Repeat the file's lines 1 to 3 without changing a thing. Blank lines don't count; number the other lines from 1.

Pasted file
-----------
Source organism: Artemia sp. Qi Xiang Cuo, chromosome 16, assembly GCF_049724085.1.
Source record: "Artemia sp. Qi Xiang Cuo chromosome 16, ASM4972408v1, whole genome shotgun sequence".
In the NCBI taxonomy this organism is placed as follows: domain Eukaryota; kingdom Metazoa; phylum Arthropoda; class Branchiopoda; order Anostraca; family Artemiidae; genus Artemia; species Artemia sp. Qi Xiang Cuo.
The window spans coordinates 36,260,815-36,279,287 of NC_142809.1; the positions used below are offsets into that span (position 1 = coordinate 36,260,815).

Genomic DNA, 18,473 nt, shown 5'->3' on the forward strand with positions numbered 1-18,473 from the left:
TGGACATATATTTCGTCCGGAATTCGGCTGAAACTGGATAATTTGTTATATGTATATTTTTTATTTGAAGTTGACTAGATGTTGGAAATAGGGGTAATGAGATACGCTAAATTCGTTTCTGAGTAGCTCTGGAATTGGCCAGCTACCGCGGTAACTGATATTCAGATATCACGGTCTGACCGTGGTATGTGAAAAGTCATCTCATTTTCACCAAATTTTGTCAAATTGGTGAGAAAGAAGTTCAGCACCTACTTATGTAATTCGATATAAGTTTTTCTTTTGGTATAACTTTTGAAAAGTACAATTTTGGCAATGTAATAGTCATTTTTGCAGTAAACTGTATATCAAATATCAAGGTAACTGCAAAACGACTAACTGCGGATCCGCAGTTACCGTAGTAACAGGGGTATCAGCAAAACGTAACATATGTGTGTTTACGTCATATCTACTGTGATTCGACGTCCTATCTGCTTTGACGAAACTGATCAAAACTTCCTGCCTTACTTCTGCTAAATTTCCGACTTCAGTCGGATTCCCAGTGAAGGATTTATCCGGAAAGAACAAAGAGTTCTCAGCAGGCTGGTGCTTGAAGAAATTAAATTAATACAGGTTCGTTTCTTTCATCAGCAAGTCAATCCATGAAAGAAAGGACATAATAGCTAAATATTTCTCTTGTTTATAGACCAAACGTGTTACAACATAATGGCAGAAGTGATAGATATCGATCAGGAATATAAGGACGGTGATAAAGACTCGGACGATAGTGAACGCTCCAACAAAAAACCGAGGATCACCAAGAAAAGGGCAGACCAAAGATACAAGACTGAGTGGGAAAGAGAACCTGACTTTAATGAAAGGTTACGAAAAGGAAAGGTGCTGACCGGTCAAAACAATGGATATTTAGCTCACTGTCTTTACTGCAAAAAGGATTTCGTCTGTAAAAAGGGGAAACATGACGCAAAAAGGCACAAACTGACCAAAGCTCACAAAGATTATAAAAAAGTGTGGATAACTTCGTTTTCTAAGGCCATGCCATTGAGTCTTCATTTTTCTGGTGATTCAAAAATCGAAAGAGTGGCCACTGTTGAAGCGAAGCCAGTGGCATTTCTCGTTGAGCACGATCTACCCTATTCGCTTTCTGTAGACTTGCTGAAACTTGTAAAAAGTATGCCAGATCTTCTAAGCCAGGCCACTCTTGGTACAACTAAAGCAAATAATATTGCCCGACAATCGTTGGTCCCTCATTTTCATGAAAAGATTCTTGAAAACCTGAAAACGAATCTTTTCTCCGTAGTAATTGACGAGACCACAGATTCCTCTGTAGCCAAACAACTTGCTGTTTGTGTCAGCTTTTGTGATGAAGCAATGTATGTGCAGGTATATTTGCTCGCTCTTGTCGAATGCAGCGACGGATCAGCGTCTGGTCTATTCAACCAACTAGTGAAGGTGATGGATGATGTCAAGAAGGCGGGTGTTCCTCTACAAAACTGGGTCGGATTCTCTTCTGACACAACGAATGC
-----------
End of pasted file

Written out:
Source organism: Artemia sp. Qi Xiang Cuo, chromosome 16, assembly GCF_049724085.1.
Source record: "Artemia sp. Qi Xiang Cuo chromosome 16, ASM4972408v1, whole genome shotgun sequence".
In the NCBI taxonomy this organism is placed as follows: domain Eukaryota; kingdom Metazoa; phylum Arthropoda; class Branchiopoda; order Anostraca; family Artemiidae; genus Artemia; species Artemia sp. Qi Xiang Cuo.